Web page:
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Ripon may trade more vacation for 5% pay cut
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RIPON – City leaders in Ripon are hoping that they’ll be able to agree on a package that will allow them to meet their necessary budget goals without having to eliminate any more positions.

In a meeting Tuesday that was dominated by discussion about the state of the budget, the City Council voted 3-0 – with Councilmen Garry Krebbs and Charlie Gay absent – to instruct staff to set up meetings with bargaining unit representatives from both the Police and Public Works Departments.

Mayor Chuck Winn introduced a conceptual plan that calls for a 5 percent pay cut across the board in order to meet the city’s budget goals, but compensates by giving employees an additional 8 hours of vacation  every month to help offset the loss in pay.

Workers that aren’t represented by a bargaining unit – city employees that fall outside of the police and public works departments – will be offered 10 additional vacation days to compensate for annual raise that they were not awarded back in June of 2008. One of the key elements of the proposal would be temporarily lifting the cap on vacation days to allow for more days to be accrued.

“The council has been very deliberate in regards to making a decision about either cutting salaries or making layoffs like other cities in the area have had to do,” Winn said. “This is just conceptual, but it’s an option that’s on the table.”

According to City Administrator Leon Compton, the additional vacation days being proposed should be able to be exercised without adversely affecting the city’s operations.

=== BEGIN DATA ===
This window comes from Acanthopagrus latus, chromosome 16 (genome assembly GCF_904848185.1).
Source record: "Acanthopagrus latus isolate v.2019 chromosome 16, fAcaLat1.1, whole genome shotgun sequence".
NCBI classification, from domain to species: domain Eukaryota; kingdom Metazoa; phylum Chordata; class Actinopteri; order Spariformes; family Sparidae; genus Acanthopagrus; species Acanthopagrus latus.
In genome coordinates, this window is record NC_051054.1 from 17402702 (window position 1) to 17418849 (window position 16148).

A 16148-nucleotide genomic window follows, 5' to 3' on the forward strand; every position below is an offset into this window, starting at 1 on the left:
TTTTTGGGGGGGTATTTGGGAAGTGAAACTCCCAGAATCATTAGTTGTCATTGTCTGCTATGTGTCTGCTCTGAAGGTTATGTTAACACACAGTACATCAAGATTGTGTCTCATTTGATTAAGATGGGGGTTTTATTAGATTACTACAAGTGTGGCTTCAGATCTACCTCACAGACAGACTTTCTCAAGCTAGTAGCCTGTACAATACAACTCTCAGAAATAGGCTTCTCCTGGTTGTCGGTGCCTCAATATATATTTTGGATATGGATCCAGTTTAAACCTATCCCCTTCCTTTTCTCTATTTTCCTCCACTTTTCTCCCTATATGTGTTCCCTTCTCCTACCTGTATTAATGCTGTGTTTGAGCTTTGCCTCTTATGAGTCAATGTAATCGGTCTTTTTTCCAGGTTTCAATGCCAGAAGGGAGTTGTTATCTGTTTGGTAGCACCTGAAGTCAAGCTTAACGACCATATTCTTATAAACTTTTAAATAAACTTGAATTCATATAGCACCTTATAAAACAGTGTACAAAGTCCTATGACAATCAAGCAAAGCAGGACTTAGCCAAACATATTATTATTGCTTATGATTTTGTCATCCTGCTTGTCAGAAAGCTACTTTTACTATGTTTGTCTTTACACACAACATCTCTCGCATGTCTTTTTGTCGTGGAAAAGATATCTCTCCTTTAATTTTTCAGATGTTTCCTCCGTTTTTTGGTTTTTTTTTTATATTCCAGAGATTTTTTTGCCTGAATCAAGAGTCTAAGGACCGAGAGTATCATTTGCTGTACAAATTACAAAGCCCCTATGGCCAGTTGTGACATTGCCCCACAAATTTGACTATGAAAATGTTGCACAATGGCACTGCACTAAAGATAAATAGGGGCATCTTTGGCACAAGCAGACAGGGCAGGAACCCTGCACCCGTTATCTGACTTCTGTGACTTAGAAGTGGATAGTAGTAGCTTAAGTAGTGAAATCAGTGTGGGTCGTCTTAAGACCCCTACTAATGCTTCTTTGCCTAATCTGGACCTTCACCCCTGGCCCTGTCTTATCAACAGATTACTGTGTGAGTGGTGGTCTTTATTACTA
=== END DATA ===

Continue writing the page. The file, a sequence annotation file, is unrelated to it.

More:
And to make sure that the city is going to be able to weather the financial storm both now and in the future, the council will hold a budget workshop prior to next month’s meeting on March 17 to lay out ideas regarding revenue and expenditures, searching for new revenue sources, and making sure that the finalized budget is completed before June 30.

Contingency plans anticipating future state budget reductions will also be something that’s addressed.

But coping with a reduction in the overall sales tax that the city receives as well as a cut in the property taxes could end up being an issue in the future.

While some other cities are expecting to take a much bigger hit from the property tax reductions, Compton said that the majority of the property tax revenue that Ripon takes in goes to the various programs that are funded by the Redevelopment Agency – meaning that they would take the hit but not affect the city’s general fund account.
Winn also talked about localized taxing scenarios that are likely to, starting with the $40 million annually that is needed to annually operate the new San Joaquin County Jail facility that is going to be built in French Camp.

A general sales-tax increase for all California residents, coupled with possible future increases enacted by cities to help collect the money needed to offset expenses, Winn said, could end up sending the sales tax rate as high as 10 percent before everything is all said and done.